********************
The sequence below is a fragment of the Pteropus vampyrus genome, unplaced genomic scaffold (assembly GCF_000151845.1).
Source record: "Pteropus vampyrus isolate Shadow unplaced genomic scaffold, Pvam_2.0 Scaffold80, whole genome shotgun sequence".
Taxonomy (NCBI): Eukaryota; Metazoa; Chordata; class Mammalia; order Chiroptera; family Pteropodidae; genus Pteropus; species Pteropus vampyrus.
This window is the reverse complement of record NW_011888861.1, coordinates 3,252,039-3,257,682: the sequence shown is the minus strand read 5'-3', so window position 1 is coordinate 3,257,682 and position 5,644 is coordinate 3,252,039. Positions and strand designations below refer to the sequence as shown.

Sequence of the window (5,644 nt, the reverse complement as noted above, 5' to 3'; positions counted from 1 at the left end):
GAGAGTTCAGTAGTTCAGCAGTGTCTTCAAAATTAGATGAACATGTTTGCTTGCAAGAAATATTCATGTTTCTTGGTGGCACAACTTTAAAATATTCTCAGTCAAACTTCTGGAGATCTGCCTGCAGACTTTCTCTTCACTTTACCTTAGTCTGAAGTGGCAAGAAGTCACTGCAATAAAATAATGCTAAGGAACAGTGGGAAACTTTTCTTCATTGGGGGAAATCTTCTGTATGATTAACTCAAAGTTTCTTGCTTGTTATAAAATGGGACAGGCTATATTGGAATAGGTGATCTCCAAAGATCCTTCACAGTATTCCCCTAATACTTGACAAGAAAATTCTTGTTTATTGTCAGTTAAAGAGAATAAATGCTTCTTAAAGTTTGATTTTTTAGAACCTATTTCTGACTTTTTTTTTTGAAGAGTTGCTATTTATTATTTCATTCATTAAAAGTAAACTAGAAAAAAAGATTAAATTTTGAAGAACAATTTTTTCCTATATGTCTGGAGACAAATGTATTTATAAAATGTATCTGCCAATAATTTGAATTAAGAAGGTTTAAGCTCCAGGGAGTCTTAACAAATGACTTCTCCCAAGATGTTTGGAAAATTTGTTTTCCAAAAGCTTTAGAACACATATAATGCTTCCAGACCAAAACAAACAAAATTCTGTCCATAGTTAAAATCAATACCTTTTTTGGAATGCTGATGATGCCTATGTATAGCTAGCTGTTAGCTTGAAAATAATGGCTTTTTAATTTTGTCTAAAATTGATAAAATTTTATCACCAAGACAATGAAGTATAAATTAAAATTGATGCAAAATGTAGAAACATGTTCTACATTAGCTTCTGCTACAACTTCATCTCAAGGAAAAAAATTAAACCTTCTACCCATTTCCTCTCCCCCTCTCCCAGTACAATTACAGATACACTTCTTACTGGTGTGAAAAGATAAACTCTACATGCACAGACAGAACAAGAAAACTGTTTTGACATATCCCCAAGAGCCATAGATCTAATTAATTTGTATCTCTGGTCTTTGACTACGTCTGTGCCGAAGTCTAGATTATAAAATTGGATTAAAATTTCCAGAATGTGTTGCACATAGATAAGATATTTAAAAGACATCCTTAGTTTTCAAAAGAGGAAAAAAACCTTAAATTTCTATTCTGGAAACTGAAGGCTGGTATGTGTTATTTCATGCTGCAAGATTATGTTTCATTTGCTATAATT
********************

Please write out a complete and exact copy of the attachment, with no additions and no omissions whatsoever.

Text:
The sequence below is a fragment of the Pteropus vampyrus genome, unplaced genomic scaffold (assembly GCF_000151845.1).
Source record: "Pteropus vampyrus isolate Shadow unplaced genomic scaffold, Pvam_2.0 Scaffold80, whole genome shotgun sequence".
Taxonomy (NCBI): Eukaryota; Metazoa; Chordata; class Mammalia; order Chiroptera; family Pteropodidae; genus Pteropus; species Pteropus vampyrus.
This window is the reverse complement of record NW_011888861.1, coordinates 3,252,039-3,257,682: the sequence shown is the minus strand read 5'-3', so window position 1 is coordinate 3,257,682 and position 5,644 is coordinate 3,252,039. Positions and strand designations below refer to the sequence as shown.

Sequence of the window (5,644 nt, the reverse complement as noted above, 5' to 3'; positions counted from 1 at the left end):
GAGAGTTCAGTAGTTCAGCAGTGTCTTCAAAATTAGATGAACATGTTTGCTTGCAAGAAATATTCATGTTTCTTGGTGGCACAACTTTAAAATATTCTCAGTCAAACTTCTGGAGATCTGCCTGCAGACTTTCTCTTCACTTTACCTTAGTCTGAAGTGGCAAGAAGTCACTGCAATAAAATAATGCTAAGGAACAGTGGGAAACTTTTCTTCATTGGGGGAAATCTTCTGTATGATTAACTCAAAGTTTCTTGCTTGTTATAAAATGGGACAGGCTATATTGGAATAGGTGATCTCCAAAGATCCTTCACAGTATTCCCCTAATACTTGACAAGAAAATTCTTGTTTATTGTCAGTTAAAGAGAATAAATGCTTCTTAAAGTTTGATTTTTTAGAACCTATTTCTGACTTTTTTTTTTGAAGAGTTGCTATTTATTATTTCATTCATTAAAAGTAAACTAGAAAAAAAGATTAAATTTTGAAGAACAATTTTTTCCTATATGTCTGGAGACAAATGTATTTATAAAATGTATCTGCCAATAATTTGAATTAAGAAGGTTTAAGCTCCAGGGAGTCTTAACAAATGACTTCTCCCAAGATGTTTGGAAAATTTGTTTTCCAAAAGCTTTAGAACACATATAATGCTTCCAGACCAAAACAAACAAAATTCTGTCCATAGTTAAAATCAATACCTTTTTTGGAATGCTGATGATGCCTATGTATAGCTAGCTGTTAGCTTGAAAATAATGGCTTTTTAATTTTGTCTAAAATTGATAAAATTTTATCACCAAGACAATGAAGTATAAATTAAAATTGATGCAAAATGTAGAAACATGTTCTACATTAGCTTCTGCTACAACTTCATCTCAAGGAAAAAAATTAAACCTTCTACCCATTTCCTCTCCCCCTCTCCCAGTACAATTACAGATACACTTCTTACTGGTGTGAAAAGATAAACTCTACATGCACAGACAGAACAAGAAAACTGTTTTGACATATCCCCAAGAGCCATAGATCTAATTAATTTGTATCTCTGGTCTTTGACTACGTCTGTGCCGAAGTCTAGATTATAAAATTGGATTAAAATTTCCAGAATGTGTTGCACATAGATAAGATATTTAAAAGACATCCTTAGTTTTCAAAAGAGGAAAAAAACCTTAAATTTCTATTCTGGAAACTGAAGGCTGGTATGTGTTATTTCATGCTGCAAGATTATGTTTCATTTGCTATAATT